The Night The World Didn’t End.

There is a deep rumbling and I wake, I turn over and I sit up.

From my position on the edge of the bed, I cast a cold eye outside the steel frame of the window. The panes are filthy with the fumes from decades past and encrusted with the time warn dirt of ages.

Outside the orange sky burns, making a blackened stencil of the city.

The sound of fires and explosions crack. The faint smell of gun powder and sound of screaming carries across the air.

From a fourth floor window I watch the streets over flow.

In the shadows that stretch to the edge of my feet I contemplate the night. The sick unnatural sepia light from the burning streets does not reach me here in the dark.

Tonight is the night of burnt buildings and treason. Before the sun rises over London the palace crumbles, politicians, and prostitutes clutching babies are turned into rumble.

I must remember the sun.

The river bubbles with smoking debris, the clock hands stand at the same small minute and hour, but the bell will no longer chime.

Heretics are burnt at the stake. Opinions and rumours are collected and buried in mass graves.

I must remember the truth.

I must remember to write this down and study it. The same way that the history of countries, or geography, or art should be studied.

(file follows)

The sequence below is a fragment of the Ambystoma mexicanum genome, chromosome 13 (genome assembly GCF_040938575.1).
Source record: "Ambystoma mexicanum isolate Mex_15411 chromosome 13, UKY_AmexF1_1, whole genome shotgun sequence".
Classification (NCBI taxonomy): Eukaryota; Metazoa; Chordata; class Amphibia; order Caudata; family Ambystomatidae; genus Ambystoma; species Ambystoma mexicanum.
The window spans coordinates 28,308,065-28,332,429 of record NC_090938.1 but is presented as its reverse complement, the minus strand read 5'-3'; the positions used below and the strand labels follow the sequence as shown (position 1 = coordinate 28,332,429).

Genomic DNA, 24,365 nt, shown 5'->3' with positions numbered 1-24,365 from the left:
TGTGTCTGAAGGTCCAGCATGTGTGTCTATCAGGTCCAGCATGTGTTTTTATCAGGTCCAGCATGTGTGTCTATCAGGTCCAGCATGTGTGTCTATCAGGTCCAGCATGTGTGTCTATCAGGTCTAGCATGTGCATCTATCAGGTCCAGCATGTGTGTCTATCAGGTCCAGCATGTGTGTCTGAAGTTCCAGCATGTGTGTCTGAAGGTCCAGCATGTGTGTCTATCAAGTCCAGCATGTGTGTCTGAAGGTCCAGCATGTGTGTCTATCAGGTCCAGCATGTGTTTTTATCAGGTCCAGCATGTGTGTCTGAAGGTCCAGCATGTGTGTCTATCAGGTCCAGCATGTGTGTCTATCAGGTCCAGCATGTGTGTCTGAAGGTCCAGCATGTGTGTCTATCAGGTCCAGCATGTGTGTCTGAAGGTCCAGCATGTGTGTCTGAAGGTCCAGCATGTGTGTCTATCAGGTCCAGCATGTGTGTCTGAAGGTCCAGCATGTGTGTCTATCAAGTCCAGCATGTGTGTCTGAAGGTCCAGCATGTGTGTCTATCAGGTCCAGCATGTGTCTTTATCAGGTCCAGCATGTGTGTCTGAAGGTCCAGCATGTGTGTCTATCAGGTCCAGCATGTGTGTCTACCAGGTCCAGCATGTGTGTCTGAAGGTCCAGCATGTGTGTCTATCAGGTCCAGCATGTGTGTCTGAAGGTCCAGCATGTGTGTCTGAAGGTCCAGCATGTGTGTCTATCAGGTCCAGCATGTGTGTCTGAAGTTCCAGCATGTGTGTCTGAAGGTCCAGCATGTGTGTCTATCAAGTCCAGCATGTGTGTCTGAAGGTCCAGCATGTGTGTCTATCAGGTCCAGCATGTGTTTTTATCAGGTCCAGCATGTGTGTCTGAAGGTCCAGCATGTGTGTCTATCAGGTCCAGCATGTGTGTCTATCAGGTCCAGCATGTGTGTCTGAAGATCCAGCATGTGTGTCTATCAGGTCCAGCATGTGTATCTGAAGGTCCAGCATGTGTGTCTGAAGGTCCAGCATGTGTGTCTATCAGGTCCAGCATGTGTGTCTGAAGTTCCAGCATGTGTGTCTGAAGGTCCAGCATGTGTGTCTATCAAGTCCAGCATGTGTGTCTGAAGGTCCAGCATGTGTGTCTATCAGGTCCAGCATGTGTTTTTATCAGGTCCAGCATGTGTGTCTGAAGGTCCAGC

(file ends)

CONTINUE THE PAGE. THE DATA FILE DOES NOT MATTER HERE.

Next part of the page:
The same way I study your anatomy as you lay here next to me.

Softly, breath in, breath out.

Softly; we are here.

Another rumble, that small personal thunder, I watch your lips part and I smile.

What little pains there are flicker as they cross my mind, and expire like the fire works outside – they pop and extinguish.

I must remember.

Tomorrow, perhaps the saucers will come, the earth will erupt under us  and the river will bubble again, like your sister’s rage over cold toast and…

Rumbling again…

In the dim light I see your nostrils flare like roman candles and extinguish like the the cake at a children’s party.

We have perhaps fifty years.

Or thirty.

Perhaps twenty more times to watch the full moon rise.


Maybe less.

Perhaps, if we are lucky we have a few years before the meals in front of us are out numbered by the meals that are behind us.

I must remember to mark each date upon the calendar as if it were an anniversary, or the end of the world.

I must remember.

I turn my eyes back to the window, I push it open and breath in the orange night’s air.

The explosions and cracking have slowed, the yelling has lessened. The revellers and the fireworks are nearly done for another year.

Below the last of those dressed in the ghostly remnants of their ancestors pass by, they do their best to honour the dead and to remember.

Somewhere there is a man with two dogs. One of them lays shivering on the street, the other sits like a sentinel, sharing body heat and warmth with  both of them.

I remember.

I turn back over and close my eyes, there are no more bon fires, there is no more rumbling for now.

The blankets are warm and I no longer shiver.

In the morning, there may be burnt toast, the milk may be finished (or soured) there could even be the black death.

I must remember the truth.

Sitting here at our kitchen table, eating breakfast, I try to remember…